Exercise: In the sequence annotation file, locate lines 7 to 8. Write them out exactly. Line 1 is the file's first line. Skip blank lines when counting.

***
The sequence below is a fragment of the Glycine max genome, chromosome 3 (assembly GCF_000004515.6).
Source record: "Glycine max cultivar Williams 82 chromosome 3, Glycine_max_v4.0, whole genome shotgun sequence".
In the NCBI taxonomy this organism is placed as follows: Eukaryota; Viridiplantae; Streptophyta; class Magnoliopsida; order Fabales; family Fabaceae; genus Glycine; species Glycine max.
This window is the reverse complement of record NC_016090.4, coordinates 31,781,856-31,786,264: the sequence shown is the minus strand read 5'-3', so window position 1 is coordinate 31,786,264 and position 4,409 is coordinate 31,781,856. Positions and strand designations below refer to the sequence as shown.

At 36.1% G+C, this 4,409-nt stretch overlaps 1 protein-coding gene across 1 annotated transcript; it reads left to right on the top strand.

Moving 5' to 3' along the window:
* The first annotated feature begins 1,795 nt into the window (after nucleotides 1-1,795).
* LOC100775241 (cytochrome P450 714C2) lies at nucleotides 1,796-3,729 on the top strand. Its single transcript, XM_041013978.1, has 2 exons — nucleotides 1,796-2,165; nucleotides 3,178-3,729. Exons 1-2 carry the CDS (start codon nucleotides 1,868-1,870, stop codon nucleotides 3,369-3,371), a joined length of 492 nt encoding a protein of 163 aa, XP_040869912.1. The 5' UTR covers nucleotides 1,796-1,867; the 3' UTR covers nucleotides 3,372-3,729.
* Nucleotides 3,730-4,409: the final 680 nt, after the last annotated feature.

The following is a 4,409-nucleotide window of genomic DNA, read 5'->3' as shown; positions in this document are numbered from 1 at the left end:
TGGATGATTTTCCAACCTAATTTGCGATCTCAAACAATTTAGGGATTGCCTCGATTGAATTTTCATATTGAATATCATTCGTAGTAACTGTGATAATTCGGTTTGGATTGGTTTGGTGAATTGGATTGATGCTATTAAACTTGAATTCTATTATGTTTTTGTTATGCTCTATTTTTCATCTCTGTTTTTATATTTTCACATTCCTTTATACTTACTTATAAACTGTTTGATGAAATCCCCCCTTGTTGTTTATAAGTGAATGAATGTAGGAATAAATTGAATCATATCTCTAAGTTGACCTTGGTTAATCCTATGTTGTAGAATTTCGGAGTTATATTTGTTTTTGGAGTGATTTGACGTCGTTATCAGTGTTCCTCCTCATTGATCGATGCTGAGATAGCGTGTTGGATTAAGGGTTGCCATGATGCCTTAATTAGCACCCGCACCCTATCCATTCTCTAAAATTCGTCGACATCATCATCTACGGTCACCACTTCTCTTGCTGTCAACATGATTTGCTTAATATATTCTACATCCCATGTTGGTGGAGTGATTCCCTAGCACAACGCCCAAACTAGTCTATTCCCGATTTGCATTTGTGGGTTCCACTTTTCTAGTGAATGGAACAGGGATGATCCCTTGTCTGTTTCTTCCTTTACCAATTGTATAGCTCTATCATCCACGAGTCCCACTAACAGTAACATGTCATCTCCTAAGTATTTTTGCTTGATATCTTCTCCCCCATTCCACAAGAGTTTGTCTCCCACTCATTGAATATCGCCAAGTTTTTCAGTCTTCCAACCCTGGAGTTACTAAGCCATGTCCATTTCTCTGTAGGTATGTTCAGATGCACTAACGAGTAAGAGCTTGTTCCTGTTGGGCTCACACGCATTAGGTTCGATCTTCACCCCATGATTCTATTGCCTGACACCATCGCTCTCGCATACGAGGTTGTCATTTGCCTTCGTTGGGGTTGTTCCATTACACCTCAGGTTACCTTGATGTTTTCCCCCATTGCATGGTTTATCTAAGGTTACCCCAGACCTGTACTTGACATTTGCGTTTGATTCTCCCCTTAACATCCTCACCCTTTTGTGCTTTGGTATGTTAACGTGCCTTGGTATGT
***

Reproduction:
* The first annotated feature begins 1,795 nt into the window (after nucleotides 1-1,795).
* LOC100775241 (cytochrome P450 714C2) lies at nucleotides 1,796-3,729 on the top strand. Its single transcript, XM_041013978.1, has 2 exons — nucleotides 1,796-2,165; nucleotides 3,178-3,729. Exons 1-2 carry the CDS (start codon nucleotides 1,868-1,870, stop codon nucleotides 3,369-3,371), a joined length of 492 nt encoding a protein of 163 aa, XP_040869912.1. The 5' UTR covers nucleotides 1,796-1,867; the 3' UTR covers nucleotides 3,372-3,729.